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We are not thinking of this complication because it is not familiar to us. Informing very soon makes it possible to retrieve the guide-wire that it is still near the catheter (not travelling completely into the vascular bed).  The usual attributes for a guide-wire loss are operator inexperience, inattention and inadequate supervision during catheterization and busy and overtired medical staff and hastiness.  A post-procedural chest radiograph is generally considered essential following cannulation of the internal jugular or subclavian veins, but is less frequently performed following cannulation of a femoral vein.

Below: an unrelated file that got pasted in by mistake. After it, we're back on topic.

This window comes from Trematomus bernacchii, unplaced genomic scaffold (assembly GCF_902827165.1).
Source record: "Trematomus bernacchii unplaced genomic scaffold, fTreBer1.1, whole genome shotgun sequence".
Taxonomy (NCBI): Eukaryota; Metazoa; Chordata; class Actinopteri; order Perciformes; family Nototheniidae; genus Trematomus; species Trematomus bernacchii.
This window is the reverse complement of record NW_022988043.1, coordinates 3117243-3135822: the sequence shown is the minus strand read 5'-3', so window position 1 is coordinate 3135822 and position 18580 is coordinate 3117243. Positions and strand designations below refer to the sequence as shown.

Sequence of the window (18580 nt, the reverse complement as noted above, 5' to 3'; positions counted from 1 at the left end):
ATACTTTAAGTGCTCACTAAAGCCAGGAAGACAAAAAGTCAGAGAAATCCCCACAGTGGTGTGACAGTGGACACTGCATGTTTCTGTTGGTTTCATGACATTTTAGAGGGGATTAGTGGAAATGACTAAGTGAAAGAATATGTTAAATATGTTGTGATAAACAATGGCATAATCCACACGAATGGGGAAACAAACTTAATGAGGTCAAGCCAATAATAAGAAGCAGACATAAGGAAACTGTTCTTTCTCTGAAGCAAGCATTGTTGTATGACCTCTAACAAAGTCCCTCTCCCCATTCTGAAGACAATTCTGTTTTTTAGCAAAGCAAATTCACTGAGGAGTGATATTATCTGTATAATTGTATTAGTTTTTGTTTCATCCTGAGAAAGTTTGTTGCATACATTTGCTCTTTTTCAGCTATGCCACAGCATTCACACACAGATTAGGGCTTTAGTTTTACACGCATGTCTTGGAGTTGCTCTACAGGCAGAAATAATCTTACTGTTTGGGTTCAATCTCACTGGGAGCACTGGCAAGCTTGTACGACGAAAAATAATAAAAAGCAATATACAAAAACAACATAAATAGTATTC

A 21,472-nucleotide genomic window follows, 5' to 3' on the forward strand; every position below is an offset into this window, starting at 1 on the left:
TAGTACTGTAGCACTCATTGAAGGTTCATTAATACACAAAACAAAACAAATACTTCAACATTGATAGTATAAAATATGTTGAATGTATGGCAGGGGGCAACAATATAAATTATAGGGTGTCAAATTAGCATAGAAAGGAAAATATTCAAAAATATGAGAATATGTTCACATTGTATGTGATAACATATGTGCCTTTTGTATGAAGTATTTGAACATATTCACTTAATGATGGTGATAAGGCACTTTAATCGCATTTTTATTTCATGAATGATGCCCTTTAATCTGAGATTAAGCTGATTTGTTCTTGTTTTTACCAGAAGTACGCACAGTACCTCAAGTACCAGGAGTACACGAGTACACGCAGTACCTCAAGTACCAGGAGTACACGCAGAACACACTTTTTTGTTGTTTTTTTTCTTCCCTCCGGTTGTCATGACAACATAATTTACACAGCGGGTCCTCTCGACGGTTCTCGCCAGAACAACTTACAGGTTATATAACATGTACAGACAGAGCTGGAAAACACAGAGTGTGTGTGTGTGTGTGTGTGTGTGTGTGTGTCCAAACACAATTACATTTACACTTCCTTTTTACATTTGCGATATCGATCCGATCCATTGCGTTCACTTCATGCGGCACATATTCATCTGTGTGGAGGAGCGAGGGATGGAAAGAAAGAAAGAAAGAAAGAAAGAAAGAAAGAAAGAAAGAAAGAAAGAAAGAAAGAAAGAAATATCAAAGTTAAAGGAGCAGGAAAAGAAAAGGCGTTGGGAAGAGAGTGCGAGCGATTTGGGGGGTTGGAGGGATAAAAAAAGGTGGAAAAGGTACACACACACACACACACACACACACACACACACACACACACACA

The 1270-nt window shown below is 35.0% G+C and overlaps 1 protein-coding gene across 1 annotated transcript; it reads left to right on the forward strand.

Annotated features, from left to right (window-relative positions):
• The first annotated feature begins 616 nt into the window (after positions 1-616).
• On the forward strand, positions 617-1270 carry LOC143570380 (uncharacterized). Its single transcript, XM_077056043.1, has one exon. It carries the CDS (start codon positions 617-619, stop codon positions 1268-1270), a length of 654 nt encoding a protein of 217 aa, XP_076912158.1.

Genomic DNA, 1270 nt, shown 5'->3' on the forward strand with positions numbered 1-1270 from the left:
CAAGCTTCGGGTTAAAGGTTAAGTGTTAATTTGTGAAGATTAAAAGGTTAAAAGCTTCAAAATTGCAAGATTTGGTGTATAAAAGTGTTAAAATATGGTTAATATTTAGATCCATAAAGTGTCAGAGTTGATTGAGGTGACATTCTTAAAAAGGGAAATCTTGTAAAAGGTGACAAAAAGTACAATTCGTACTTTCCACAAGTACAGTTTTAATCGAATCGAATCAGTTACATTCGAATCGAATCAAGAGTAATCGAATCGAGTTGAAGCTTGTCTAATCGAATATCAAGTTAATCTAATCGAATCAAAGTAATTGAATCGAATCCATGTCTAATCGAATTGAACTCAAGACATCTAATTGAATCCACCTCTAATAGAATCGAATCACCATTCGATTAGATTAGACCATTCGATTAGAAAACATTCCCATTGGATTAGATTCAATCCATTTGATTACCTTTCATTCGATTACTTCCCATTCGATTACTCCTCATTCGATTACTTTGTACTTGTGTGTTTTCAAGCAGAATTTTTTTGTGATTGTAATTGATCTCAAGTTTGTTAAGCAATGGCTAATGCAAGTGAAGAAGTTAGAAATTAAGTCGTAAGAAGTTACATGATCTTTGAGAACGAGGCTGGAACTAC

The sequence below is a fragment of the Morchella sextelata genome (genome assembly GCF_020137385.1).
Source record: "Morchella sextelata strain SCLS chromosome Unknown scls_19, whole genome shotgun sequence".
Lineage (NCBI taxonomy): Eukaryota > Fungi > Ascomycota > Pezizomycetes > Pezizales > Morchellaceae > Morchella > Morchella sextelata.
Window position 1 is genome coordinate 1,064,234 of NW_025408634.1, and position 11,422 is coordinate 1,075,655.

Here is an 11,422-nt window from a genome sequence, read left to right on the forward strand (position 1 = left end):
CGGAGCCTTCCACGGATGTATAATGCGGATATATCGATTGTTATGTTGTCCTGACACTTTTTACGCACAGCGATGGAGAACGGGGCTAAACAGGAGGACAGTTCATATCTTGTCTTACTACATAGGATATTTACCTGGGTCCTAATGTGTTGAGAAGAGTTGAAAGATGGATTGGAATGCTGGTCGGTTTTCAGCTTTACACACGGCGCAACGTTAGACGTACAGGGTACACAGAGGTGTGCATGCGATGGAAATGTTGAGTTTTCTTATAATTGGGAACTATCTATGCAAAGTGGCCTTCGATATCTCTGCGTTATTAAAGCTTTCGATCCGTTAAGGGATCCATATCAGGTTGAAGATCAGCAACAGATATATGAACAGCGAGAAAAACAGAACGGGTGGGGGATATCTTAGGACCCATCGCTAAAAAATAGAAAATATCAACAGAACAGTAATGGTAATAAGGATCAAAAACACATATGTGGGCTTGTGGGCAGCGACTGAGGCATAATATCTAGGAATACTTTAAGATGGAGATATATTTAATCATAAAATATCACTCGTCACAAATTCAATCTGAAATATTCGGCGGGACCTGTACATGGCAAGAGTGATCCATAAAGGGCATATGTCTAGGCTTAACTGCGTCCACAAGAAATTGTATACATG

The signs of guide-wire loss include guide-wire is missing, resistance to injection via distal lumen, poor venous backflow from distal lumen and guide-wire visible on a radiograph.  Some tips to avoid complication when using this technique are recommended.  Inspect the guide-wire and catheter set for defects before insertion. Hold the proximal end of the guide-wire at all times until removal from the vessel. When resistance to insertion is met, remove and inspect the wire for damage and never push forward with force. Pass the catheter over the wire into the vein. Make sure that the guide-wire is visible at the proximal end before the catheter is advanced. Always inspect the guide-wire for complete removal at the end of the procedure.  Always after the procedure, obtain a control CXR and watch it yourself for all possible complications. Abuhasna et al. suggested that prior to the procedure, the operator must turn his pager and/or mobile telephone to an individual not involved with the procedure in order to avoid any distractions. At the end of the procedure, a "time out" is instituted during which the operator calls out loudly and clearly that "the guide-wire is out of the patient," and this is confirmed by the bedside nurse. These findings are then documented in the patient's medical (electronic) records. Taslimi et al, suggested that when you suspect a lost guide-wire, immediate consulting with an expert surgeon and an expert interventional radiologist is the most prudent approach.